Across the Nightingale Floor by Lian Hearn
Author: Lian Hearn
Readers: Kevin Gray and Aiko Nakasone
Short Review: Look Mom—I’m panning a well-loved book!
A fantasy/faux history of feudal Japan read by two readers—one of whom can’t be bothered to pronounce the name of a main character correctly. The characters aren’t particularly well thought-out or fleshed-out, the main character seems like a dunderhead to me much of the time, and the “Christians are persecuted” sub-plot just didn’t excite me. I guess it’s a nice snack as long as I didn’t think too hard about it, but it left me feeling a bit sick, as if I’d had too much sugar.
Long Review: I picked this up because it had been recommended by some friends. It has its charms, but it also has some giant, gaping holes that really annoyed me. I can’t be bothered to continue with the series. I won’t say anything specific about the problems with plot or characterization, though, because it is a plot-driven story, and I think a lot of people with different tastes (i.e., not picky, bratty editors like me) would enjoy the book.
The book follows two main characters: Takeo is a teenager who has grown up in a secret, apparently Christian enclave, who finds that his village has been destroyed and then learns he’s part of a secret clan of assassins. Kaede is a teenaged girl who has been promised in marriage to a man she hates. The two meet and become star-crossed lovers, of course, and they dance around each other during the course of the book. Takeo often seems like an idiot, because the author needs him to do something to advance the plot, but that “something” is irrational or downright stupid. Since he’s supposed to be a member of a brilliant, super-human clan of assassins, these moments of stupidity are particularly annoying to me. It’s one thing when your pimply-faced fool character is doing idiotic things to advance the plot. But when the supposed genius natural warrior does it, things fall apart.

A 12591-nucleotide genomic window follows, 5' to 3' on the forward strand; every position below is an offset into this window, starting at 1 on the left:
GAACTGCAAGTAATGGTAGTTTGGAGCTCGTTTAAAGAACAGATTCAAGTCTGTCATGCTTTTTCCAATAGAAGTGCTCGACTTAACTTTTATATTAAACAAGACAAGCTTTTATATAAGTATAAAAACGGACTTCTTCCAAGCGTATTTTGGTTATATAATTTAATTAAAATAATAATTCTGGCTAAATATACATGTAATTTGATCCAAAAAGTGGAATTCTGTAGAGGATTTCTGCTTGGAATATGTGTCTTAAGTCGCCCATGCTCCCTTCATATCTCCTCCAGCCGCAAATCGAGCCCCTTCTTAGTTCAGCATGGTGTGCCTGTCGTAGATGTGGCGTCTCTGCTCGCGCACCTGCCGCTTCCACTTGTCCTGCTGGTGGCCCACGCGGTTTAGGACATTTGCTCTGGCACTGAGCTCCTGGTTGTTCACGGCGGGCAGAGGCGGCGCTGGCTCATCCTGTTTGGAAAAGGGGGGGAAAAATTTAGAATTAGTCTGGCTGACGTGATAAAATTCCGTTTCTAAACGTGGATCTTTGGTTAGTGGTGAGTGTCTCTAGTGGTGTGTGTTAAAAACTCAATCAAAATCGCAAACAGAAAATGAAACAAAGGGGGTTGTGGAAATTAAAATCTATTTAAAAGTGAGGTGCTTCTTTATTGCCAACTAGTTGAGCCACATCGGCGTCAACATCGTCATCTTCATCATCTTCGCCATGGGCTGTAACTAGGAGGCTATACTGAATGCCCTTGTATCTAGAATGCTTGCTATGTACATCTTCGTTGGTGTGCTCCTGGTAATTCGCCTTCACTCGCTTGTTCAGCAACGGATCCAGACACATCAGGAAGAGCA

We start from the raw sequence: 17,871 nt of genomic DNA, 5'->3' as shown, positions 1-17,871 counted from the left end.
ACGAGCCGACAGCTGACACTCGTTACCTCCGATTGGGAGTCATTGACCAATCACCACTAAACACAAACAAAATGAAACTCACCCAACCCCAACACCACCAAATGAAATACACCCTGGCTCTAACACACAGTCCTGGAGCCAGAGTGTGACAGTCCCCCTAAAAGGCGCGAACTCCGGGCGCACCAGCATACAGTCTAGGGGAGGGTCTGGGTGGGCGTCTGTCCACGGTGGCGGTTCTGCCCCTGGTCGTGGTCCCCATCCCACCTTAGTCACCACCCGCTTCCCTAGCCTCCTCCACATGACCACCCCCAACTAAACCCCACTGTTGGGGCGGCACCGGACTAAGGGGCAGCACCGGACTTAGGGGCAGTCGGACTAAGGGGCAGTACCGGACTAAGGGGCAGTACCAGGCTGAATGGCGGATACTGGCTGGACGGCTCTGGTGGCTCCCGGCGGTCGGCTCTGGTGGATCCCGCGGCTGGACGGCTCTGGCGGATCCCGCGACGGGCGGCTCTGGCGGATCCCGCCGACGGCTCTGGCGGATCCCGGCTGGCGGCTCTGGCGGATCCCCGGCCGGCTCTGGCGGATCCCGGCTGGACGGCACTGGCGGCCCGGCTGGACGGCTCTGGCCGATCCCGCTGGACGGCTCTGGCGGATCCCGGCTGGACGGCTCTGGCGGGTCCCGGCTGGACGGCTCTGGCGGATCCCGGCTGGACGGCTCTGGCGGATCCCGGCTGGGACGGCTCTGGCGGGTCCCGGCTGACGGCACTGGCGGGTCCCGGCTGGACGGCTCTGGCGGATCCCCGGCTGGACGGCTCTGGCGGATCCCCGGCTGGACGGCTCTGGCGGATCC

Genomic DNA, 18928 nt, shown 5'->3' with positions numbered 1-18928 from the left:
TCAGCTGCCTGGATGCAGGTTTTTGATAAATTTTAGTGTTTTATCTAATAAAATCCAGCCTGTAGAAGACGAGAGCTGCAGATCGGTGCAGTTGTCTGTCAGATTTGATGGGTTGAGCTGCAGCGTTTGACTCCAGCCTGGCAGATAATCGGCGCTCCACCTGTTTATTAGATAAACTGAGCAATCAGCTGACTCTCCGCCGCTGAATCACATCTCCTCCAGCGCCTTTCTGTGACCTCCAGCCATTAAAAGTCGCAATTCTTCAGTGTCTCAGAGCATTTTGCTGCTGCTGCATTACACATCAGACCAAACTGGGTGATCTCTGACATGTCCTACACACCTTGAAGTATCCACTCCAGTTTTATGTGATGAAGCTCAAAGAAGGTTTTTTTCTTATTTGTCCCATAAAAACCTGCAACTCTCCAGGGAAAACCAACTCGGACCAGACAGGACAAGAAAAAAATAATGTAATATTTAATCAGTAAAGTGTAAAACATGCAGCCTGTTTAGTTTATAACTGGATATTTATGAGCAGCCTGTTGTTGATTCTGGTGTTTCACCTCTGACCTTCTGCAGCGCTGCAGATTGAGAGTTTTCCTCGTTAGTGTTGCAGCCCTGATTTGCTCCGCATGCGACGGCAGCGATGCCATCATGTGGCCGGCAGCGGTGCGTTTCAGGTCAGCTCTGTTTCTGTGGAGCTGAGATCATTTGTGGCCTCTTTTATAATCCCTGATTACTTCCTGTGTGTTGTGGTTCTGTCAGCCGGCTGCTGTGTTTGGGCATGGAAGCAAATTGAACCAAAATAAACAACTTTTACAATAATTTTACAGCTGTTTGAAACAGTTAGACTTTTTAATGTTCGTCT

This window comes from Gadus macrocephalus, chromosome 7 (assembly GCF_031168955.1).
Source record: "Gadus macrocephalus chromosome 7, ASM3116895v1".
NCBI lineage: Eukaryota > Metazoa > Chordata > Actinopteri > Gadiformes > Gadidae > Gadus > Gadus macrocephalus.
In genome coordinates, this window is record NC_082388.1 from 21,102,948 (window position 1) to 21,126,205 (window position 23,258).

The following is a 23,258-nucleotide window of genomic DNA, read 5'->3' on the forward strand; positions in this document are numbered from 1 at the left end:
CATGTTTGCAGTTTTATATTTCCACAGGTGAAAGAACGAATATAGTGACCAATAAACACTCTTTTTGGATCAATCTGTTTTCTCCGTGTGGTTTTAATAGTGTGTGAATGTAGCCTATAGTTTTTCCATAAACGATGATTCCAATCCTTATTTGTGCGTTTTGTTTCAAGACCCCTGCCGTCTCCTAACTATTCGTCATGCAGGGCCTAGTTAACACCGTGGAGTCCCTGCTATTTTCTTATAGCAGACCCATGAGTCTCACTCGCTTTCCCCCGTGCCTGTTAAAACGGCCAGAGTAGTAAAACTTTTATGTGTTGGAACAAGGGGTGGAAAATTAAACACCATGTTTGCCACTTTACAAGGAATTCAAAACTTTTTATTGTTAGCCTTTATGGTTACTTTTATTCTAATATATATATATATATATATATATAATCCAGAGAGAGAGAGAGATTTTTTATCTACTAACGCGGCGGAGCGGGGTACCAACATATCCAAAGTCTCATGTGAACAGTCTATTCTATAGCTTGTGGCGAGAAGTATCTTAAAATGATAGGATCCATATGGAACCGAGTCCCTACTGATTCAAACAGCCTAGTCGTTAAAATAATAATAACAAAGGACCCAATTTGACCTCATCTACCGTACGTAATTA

For the sake of the review, I read it on paper and listened to it so I could give a fair appraisal of the book on its own, as well as of the audiobook. I try to do that with most of the books I review for this site, since I think a good audiobook should be able to stand up to the written version well. What drove me most nuts about the audiobook in particular is that Kevin Gray mis-pronounces Kaede’s name throughout the book. That is inexcusably bad editing, as far as I’m concerned, since Nakasone pronounces it correctly throughout. It may seem like a small thing, unless, of course, anyone has ever repeatedly mispronounced your name or the name of someone you love. Each time Gray said Kaede’s name, it pushed me right out of the book.